But don’t take my word for it, check it out!

Dushanbe Teahouse

1770 13th Street

Boulder, CO 80302.

303-442-4993

open for breakfast, brunch, lunch, dinner

tea parties and afternoon tea can be arranged by reservation

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Filed under Green Tea, oolong, puerh, Review, tea, Tea House, White Tea

Libby’s Boulder Tea Adventure Part I: Celestial Seasoning Tea Factory

Last week I was lucky enough to find myself in Boulder, Colorado on a business trip with a couple of free afternoons.  In addition to plenty of natural beauty, Boulder can be a tea-lover’s paradise!

My first tea related outing in Boulder brought me to the Celestial Seasonings Factory for a FREE tour.

Celestial Seasonings is the largest specialty tea company in the United States and has been around since 1969 when the founders foraged for herbal tea ingredients in the nearby mountains. These days, ingredients are sourced from all over the world, but the company has tried to keep its original sprit intact.  For instance, from the first days of the company, original pieces of art have been commissioned for each blend they introduce… but I don’t know the story behind the decopage tea dress!

The factory tour starts in the tasting room where you can try samples of several flavors and there are many interesting teapots and original artwork.

The tour then moves to the theater where a short video about the history of the company is shown.  The video focused in large part about the fair-trade, sustainable practices that the company has always valued.  I learned that the company has maintained long-standing agreements with the farmers they source from.  For instance, they have purchased Egyptian chamomile from the same family of farmers for more than 30 years.

After the donning of hairnets, we moved on to the factory where, unfortunately, photographs are prohibited.  On their website, you can take a virtual tour which seems to be fairly comprehensive.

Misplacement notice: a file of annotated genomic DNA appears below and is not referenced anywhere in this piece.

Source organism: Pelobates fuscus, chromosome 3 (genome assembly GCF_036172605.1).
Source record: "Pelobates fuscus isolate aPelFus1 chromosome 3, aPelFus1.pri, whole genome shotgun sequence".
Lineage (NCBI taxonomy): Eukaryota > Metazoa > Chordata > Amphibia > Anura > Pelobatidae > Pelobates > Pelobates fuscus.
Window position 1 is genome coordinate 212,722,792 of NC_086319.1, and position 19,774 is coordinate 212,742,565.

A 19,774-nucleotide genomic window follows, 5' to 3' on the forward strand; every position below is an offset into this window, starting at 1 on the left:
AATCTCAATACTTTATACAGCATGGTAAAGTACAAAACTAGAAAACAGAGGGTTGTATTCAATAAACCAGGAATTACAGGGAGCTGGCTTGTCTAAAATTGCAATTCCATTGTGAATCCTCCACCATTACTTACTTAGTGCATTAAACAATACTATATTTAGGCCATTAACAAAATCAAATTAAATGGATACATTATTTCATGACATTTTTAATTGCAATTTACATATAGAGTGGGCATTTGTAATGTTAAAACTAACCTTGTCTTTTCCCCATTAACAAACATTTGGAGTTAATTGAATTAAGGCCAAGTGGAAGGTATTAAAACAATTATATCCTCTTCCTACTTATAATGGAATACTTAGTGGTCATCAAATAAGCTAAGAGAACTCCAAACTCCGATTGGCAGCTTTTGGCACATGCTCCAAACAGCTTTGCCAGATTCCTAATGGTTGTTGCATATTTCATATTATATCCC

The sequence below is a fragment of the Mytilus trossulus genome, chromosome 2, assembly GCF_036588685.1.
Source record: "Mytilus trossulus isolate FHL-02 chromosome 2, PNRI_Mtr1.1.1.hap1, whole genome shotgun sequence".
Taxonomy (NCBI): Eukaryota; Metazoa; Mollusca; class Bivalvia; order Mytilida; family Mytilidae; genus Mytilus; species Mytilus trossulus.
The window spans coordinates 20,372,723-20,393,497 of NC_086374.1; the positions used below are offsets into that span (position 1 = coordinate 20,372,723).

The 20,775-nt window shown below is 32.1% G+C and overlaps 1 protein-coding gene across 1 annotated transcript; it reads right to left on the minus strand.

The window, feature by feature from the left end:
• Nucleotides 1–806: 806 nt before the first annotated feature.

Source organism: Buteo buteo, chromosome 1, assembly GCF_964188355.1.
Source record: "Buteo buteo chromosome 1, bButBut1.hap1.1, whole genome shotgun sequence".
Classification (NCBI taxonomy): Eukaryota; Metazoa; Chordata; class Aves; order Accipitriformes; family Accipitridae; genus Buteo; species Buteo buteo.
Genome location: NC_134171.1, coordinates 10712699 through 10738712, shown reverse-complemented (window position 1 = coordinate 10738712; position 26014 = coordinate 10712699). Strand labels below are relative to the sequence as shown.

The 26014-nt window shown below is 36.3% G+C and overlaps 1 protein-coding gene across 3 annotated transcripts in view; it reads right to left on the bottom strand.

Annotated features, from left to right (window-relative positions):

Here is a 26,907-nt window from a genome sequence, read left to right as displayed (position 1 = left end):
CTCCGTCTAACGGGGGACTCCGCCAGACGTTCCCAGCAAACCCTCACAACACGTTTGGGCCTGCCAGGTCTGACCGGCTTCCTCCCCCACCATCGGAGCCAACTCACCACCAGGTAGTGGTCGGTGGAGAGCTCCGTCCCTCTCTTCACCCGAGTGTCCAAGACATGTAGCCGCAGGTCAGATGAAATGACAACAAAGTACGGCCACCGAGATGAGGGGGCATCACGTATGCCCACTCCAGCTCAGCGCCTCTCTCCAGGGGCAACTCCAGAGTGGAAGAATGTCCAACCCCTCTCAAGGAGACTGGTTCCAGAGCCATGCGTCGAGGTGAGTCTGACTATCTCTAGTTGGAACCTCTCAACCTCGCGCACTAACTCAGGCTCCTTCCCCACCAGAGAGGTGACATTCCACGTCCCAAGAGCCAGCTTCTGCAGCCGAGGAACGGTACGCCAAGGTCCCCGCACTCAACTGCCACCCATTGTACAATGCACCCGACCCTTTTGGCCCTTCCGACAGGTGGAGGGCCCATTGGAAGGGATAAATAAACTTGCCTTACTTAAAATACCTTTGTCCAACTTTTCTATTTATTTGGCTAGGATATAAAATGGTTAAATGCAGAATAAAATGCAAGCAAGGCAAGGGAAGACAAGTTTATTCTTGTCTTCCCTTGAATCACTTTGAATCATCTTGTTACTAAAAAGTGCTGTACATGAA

Celestial Seasonings is largely an herbal tea/tisane company, so the factory is full of great smelling variety.  In addition to ginger from China, there are cloves from Madagascar, lemongrass from Guatemala, hibiscus from China and many others.  Since there are so many herbs and otherwise smelly ingredients all over the factory, the tea (Camellia sinensis) is kept separated in a sealed room so it won’t absorb random flavor.

The also have to take precautions in the handling of the mint.  Mint is quite odoriferous and therefore they can’t even mill it on the premises because it would be impossible to keep the smell from contaminating all the other ingredients prematurely.  The sealed room that the milled mint is kept in is only opened briefly so that tour goers can get a whiff.  If the door were kept open, the tour guide informed us, eventually you would be able to smell the mint a mile away.

The Camellia sinensis is split up into black, green and white tea.  I knew that white tea comes from the harvesting of young leaves, but on the tour I learned that it can only be harvested for one week a year in the springtime.  I also didn’t know that it is called “white” tea because of fine white hairs that cover the small leaves.  The tea that comes to Celestial Seasoning comes from all over the world: Guatemala, Argentina, Tanzania, Burundi, Kenya, India, Sri Lanka, Indonesia, China.  I was pleased to learn that the only method of decaffeination that is used at Celestial Seasonings is carbon dioxide.  The procedure is performed by another company in Germany before the leaves come to Colorado to be processed, blended and bagged.

When I visited, green tea was being packaged.  Celestial Seasonings only sells bagged tea, and their machinery can turn out a box of tea in about 7 minutes during peak operation.  This corresponds to 10 million tea bags in the whole peak season from October to March.  The factory is the largest, most highly automated factory of its kind in the world.  The majority of the machinery used in the factory was invented specifically for Celestial Seasonings.

In addition to domestic orders, the company also makes international orders, although those are smaller (10 bags to the box) instead of 20 or even 40 here in the United States.  In addition to a smaller box size, French packaging also identifies the product as tisane and not “caffeine free herbal tea” like the US packaging.  Owing to an early US law, only Camellia sinensis can be sold with the designation “tea” and companies are able to get around that by calling their products “caffeine free herbal tea”.

The tour ends in the tea shop which is filled with all kinds of Celestial Seasonings tea and many teapots that I would have liked to take home with me (especially the kids tea sets!)

especially the tea sets that are supposed to be for kids!

I restrained myself… for better or for worse!

Over all it was a very neat experience to go and see the Celestial Seasonings factory.  If you find yourself in Boulder, CO with some free time I suggest you check it out.

I hope you can stand the hairnet.

For hours and tour times, please see the Celestial Seasonings website.